Tuesday, December 6, 2016

A look at the novel, "Scythe" by Neal Shusterman

Let's talk about the novel,

Scythe (Arc of a Scythe)

I have to admit, the cover of this novel is what drew me in at first. I saw this before I even noticed that the author, Neal Shusterman,  is the same one who wrote the dystopian series "Unwind" that held me captive for weeks. Those two factors led to me being compelled to place it on my reading list.

For those who are looking for the presence of deity in this novel and the mythos of the reaper, this is not the novel you may seek. At least it is not in the traditional sense. But if you are looking for the presence of the human spirit in a world ruled by our technological advances in spite of our journey away from our inner spaces, then this is definitely worth the read.

It focuses on two teen protagonists, and their apprenticeships into the society of Scythes. In a world where disease and death are no longer facts of life, society has created a novel way to regulate the population. These young people find themselves chosen to take on the prospect of joining the "solution" as apprentices.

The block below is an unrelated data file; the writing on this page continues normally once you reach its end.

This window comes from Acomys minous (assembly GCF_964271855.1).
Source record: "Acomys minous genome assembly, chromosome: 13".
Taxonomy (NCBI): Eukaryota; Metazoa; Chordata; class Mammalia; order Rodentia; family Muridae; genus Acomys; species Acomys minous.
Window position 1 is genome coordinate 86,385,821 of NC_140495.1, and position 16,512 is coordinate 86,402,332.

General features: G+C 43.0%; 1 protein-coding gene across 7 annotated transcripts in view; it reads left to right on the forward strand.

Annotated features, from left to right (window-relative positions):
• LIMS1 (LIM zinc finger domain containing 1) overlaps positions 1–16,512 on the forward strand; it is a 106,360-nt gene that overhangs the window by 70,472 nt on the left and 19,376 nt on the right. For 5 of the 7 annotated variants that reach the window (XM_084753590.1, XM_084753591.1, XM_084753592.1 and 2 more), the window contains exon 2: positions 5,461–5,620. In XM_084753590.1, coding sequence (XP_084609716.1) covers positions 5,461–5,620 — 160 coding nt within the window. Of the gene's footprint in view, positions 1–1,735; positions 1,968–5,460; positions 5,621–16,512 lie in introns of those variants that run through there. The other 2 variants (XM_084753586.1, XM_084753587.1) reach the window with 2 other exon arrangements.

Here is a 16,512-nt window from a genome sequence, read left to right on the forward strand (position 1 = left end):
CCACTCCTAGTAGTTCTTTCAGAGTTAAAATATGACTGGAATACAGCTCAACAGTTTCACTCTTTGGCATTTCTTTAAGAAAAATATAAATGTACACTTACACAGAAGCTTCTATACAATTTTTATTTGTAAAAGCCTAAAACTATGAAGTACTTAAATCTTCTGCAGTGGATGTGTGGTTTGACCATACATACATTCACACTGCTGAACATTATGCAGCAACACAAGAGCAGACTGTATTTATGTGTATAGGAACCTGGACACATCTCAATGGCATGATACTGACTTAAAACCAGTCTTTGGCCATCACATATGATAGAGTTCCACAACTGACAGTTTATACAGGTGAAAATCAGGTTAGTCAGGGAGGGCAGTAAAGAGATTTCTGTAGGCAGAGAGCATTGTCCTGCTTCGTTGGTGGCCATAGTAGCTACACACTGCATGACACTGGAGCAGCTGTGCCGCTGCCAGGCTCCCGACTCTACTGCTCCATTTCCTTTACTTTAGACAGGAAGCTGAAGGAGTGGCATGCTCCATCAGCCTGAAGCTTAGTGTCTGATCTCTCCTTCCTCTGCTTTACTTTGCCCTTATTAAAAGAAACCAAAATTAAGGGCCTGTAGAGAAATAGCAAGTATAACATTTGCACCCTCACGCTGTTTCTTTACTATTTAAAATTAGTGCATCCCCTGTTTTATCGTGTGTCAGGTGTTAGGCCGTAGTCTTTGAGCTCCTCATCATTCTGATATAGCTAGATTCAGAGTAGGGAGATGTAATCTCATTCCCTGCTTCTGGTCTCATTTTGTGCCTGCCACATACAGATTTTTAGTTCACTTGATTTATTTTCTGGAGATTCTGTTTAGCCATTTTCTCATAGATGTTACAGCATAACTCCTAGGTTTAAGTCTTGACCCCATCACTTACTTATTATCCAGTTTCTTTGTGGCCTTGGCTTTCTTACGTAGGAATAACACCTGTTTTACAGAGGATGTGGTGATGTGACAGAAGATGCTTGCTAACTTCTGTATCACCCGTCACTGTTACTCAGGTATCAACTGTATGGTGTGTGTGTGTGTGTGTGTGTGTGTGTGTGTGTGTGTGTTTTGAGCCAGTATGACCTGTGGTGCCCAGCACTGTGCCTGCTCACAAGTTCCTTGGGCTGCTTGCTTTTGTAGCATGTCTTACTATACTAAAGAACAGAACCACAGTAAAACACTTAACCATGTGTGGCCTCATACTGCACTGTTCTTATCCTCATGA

This world of the future is ruled by the Thunderhead, and evolution of sentient world cloud technology, that takes the place of world governance from the hands of humanity. Life, in all its aspects is now monitored by this entity. But with the ability to live forever, the question of death becomes delicate.

"When it was decided that people needed to die in order to ease the tide of population growth, it was also decided that this must be the responsibility of humans. Bridge repair and urban planning could be handled by the Thunderhead, but taking a life was an act of conscience and consciousness. Since it could not be proven that the Thunderhead had either, the Scythedom was born."

This heavy burden is relegated only to a single facet of human society dedicated to this purpose. They are the best of us, the most compassionate. They hold the ultimate authority and trust and power. What could go wrong?

I highly recommend this book for the societal, and spiritual, questions is poses. The juxtaposition of the relevance, and irrelevance, of the humanities as part of our reason for being is subtly thread throughout the story. I look forward with great anticipation to the next novel in this series.

No comments:

Post a Comment